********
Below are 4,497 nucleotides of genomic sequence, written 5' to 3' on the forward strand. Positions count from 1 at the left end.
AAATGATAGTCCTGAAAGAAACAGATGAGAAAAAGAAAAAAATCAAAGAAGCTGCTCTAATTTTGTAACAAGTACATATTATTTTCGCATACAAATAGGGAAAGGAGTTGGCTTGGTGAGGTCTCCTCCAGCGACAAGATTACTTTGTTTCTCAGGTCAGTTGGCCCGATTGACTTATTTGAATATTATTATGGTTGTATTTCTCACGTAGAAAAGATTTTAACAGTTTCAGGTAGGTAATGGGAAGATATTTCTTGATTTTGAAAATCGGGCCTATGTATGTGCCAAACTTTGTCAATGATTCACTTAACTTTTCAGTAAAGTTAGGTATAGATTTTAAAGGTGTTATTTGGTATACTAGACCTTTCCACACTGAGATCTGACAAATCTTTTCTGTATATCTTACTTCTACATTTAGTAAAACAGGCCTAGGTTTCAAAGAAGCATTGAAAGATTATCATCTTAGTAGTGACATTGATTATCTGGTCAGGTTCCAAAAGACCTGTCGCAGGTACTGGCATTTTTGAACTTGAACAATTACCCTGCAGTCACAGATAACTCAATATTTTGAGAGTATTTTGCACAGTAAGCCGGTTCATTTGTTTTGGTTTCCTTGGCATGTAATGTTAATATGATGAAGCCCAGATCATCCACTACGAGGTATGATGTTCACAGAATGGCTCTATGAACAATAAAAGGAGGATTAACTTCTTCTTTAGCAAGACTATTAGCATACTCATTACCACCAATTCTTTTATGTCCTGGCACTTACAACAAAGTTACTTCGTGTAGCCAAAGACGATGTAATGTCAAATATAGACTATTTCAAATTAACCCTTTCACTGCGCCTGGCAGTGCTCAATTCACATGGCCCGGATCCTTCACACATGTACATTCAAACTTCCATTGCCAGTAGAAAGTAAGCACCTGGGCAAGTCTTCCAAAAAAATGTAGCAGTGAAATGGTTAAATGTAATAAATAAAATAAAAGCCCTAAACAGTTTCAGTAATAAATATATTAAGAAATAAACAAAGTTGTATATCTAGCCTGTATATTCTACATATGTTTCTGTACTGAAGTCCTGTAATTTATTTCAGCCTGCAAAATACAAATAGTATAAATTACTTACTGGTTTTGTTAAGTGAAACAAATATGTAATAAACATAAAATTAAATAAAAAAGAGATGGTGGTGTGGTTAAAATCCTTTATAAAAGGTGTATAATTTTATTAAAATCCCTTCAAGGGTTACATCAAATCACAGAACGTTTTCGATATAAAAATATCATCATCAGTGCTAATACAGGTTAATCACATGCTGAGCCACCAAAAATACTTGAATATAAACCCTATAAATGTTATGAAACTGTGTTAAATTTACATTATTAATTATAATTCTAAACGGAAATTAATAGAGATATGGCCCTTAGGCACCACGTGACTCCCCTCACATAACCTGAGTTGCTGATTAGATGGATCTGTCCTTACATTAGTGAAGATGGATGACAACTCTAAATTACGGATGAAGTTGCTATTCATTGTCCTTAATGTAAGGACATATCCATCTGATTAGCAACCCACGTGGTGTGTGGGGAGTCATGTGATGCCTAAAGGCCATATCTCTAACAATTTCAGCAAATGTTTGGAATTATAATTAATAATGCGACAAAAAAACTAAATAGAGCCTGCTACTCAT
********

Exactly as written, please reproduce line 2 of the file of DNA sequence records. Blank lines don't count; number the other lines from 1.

AAATGATAGTCCTGAAAGAAACAGATGAGAAAAAGAAAAAAATCAAAGAAGCTGCTCTAATTTTGTAACAAGTACATATTATTTTCGCATACAAATAGGGAAAGGAGTTGGCTTGGTGAGGTCTCCTCCAGCGACAAGATTACTTTGTTTCTCAGGTCAGTTGGCCCGATTGACTTATTTGAATATTATTATGGTTGTATTTCTCACGTAGAAAAGATTTTAACAGTTTCAGGTAGGTAATGGGAAGATATTTCTTGATTTTGAAAATCGGGCCTATGTATGTGCCAAACTTTGTCAATGATTCACTTAACTTTTCAGTAAAGTTAGGTATAGATTTTAAAGGTGTTATTTGGTATACTAGACCTTTCCACACTGAGATCTGACAAATCTTTTCTGTATATCTTACTTCTACATTTAGTAAAACAGGCCTAGGTTTCAAAGAAGCATTGAAAGATTATCATCTTAGTAGTGACATTGATTATCTGGTCAGGTTCCAAAAGACCTGTCGCAGGTACTGGCATTTTTGAACTTGAACAATTACCCTGCAGTCACAGATAACTCAATATTTTGAGAGTATTTTGCACAGTAAGCCGGTTCATTTGTTTTGGTTTCCTTGGCATGTAATGTTAATATGATGAAGCCCAGATCATCCACTACGAGGTATGATGTTCACAGAATGGCTCTATGAACAATAAAAGGAGGATTAACTTCTTCTTTAGCAAGACTATTAGCATACTCATTACCACCAATTCTTTTATGTCCTGGCACTTACAACAAAGTTACTTCGTGTAGCCAAAGACGATGTAATGTCAAATATAGACTATTTCAAATTAACCCTTTCACTGCGCCTGGCAGTGCTCAATTCACATGGCCCGGATCCTTCACACATGTACATTCAAACTTCCATTGCCAGTAGAAAGTAAGCACCTGGGCAAGTCTTCCAAAAAAATGTAGCAGTGAAATGGTTAAATGTAATAAATAAAATAAAAGCCCTAAACAGTTTCAGTAATAAATATATTAAGAAATAAACAAAGTTGTATATCTAGCCTGTATATTCTACATATGTTTCTGTACTGAAGTCCTGTAATTTATTTCAGCCTGCAAAATACAAATAGTATAAATTACTTACTGGTTTTGTTAAGTGAAACAAATATGTAATAAACATAAAATTAAATAAAAAAGAGATGGTGGTGTGGTTAAAATCCTTTATAAAAGGTGTATAATTTTATTAAAATCCCTTCAAGGGTTACATCAAATCACAGAACGTTTTCGATATAAAAATATCATCATCAGTGCTAATACAGGTTAATCACATGCTGAGCCACCAAAAATACTTGAATATAAACCCTATAAATGTTATGAAACTGTGTTAAATTTACATTATTAATTATAATTCTAAACGGAAATTAATAGAGATATGGCCCTTAGGCACCACGTGACTCCCCTCACATAACCTGAGTTGCTGATTAGATGGATCTGTCCTTACATTAGTGAAGATGGATGACAACTCTAAATTACGGATGAAGTTGCTATTCATTGTCCTTAATGTAAGGACATATCCATCTGATTAGCAACCCACGTGGTGTGTGGGGAGTCATGTGATGCCTAAAGGCCATATCTCTAACAATTTCAGCAAATGTTTGGAATTATAATTAATAATGCGACAAAAAAACTAAATAGAGCCTGCTACTCAT